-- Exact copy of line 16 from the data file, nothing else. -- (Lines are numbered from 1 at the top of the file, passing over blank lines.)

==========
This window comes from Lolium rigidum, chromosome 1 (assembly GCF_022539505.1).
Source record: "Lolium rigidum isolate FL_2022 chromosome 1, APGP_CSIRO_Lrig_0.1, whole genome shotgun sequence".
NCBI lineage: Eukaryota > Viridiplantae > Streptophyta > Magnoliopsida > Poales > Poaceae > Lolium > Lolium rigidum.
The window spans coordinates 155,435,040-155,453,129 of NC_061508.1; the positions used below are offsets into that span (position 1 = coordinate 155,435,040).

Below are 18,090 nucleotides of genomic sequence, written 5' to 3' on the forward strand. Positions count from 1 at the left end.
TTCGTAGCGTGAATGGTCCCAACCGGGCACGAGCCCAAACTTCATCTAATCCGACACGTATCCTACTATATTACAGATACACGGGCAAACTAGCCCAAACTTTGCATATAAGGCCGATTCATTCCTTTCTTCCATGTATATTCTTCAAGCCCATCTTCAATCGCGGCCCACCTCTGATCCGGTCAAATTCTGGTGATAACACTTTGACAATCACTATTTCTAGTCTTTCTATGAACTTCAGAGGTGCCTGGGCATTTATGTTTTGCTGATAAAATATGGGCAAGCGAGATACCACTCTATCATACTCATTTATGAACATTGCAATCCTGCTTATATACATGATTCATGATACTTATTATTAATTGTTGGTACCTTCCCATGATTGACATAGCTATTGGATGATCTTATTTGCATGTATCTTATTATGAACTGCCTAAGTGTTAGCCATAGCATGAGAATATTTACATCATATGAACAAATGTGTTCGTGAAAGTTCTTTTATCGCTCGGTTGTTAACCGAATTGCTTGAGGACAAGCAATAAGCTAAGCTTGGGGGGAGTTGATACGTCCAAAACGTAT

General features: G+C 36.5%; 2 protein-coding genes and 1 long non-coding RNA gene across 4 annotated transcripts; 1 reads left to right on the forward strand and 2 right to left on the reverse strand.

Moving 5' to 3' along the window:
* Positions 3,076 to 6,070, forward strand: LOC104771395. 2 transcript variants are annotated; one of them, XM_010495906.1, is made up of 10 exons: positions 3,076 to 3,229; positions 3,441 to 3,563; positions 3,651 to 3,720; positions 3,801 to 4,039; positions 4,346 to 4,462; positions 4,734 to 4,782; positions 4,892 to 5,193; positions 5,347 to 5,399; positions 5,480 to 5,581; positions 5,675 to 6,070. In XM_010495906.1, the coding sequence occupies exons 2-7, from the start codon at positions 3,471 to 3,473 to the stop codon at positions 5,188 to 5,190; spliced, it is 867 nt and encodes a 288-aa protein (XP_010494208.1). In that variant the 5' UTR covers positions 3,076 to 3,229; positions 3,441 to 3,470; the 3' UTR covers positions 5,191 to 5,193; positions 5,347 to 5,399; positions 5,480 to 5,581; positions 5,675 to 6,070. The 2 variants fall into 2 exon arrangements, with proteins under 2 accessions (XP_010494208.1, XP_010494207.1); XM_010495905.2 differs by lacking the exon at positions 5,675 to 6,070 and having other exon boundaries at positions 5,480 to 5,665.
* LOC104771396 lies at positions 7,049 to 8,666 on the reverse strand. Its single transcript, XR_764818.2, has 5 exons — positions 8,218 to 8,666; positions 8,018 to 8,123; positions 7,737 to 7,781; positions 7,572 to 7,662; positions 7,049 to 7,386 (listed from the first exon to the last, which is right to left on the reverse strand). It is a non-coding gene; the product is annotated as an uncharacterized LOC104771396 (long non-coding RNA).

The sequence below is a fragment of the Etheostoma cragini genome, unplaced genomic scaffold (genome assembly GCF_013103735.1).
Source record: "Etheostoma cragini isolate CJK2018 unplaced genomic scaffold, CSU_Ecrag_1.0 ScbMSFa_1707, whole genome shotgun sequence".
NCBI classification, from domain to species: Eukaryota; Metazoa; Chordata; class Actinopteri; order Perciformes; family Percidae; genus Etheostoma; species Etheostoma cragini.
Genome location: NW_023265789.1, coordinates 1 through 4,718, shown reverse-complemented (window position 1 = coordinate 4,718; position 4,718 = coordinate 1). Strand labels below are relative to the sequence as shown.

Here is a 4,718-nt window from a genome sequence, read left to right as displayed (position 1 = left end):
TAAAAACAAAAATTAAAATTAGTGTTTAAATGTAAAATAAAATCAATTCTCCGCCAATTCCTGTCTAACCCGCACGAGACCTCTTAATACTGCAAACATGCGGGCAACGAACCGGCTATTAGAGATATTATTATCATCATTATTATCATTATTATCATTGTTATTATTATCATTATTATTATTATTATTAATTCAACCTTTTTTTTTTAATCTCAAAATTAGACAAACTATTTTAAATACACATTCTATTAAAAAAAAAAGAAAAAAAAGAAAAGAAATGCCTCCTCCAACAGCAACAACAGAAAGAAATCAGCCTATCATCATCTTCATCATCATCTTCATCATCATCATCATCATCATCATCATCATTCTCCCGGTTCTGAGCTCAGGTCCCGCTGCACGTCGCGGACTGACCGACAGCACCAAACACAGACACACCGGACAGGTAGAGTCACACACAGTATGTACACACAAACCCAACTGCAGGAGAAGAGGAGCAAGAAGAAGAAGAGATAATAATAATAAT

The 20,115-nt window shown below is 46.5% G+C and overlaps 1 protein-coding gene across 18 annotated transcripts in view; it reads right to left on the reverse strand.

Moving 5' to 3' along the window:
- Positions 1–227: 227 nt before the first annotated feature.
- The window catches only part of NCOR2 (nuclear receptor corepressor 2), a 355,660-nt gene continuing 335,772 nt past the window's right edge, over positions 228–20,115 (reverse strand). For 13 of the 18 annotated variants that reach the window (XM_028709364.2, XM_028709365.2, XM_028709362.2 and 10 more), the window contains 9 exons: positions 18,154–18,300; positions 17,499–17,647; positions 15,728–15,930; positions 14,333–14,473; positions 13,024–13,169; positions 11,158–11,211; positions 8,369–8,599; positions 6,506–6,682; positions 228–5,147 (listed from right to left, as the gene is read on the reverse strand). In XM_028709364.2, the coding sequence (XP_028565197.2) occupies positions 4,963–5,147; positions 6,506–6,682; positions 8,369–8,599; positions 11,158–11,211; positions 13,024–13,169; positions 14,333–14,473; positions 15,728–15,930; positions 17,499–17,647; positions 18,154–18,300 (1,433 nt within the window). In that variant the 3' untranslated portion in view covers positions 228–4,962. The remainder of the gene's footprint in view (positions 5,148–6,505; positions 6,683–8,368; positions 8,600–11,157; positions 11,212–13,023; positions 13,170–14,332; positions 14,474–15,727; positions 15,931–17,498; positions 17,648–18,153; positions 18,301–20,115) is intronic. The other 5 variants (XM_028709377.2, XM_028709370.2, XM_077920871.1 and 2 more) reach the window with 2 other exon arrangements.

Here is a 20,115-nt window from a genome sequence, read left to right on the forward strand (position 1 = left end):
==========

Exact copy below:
TAAAAACAAAAATTAAAATTAGTGTTTAAATGTAAAATAAAATCAATTCTCCGCCAATTCCTGTCTAACCCGCACGAGACCTCTTAATACTGCAAACATGCGGGCAACGAACCGGCTATTAGAGATATTATTATCATCATTATTATCATTATTATCATTGTTATTATTATCATTATTATTATTATTATTAATTCAACCTTTTTTTTTTAATCTCAAAATTAGACAAACTATTTTAAATACACATTCTATTAAAAAAAAAAGAAAAAAAAGAAAAGAAATGCCTCCTCCAACAGCAACAACAGAAAGAAATCAGCCTATCATCATCTTCATCATCATCTTCATCATCATCATCATCATCATCATCATCATTCTCCCGGTTCTGAGCTCAGGTCCCGCTGCACGTCGCGGACTGACCGACAGCACCAAACACAGACACACCGGACAGGTAGAGTCACACACAGTATGTACACACAAACCCAACTGCAGGAGAAGAGGAGCAAGAAGAAGAAGAGATAATAATAATAAT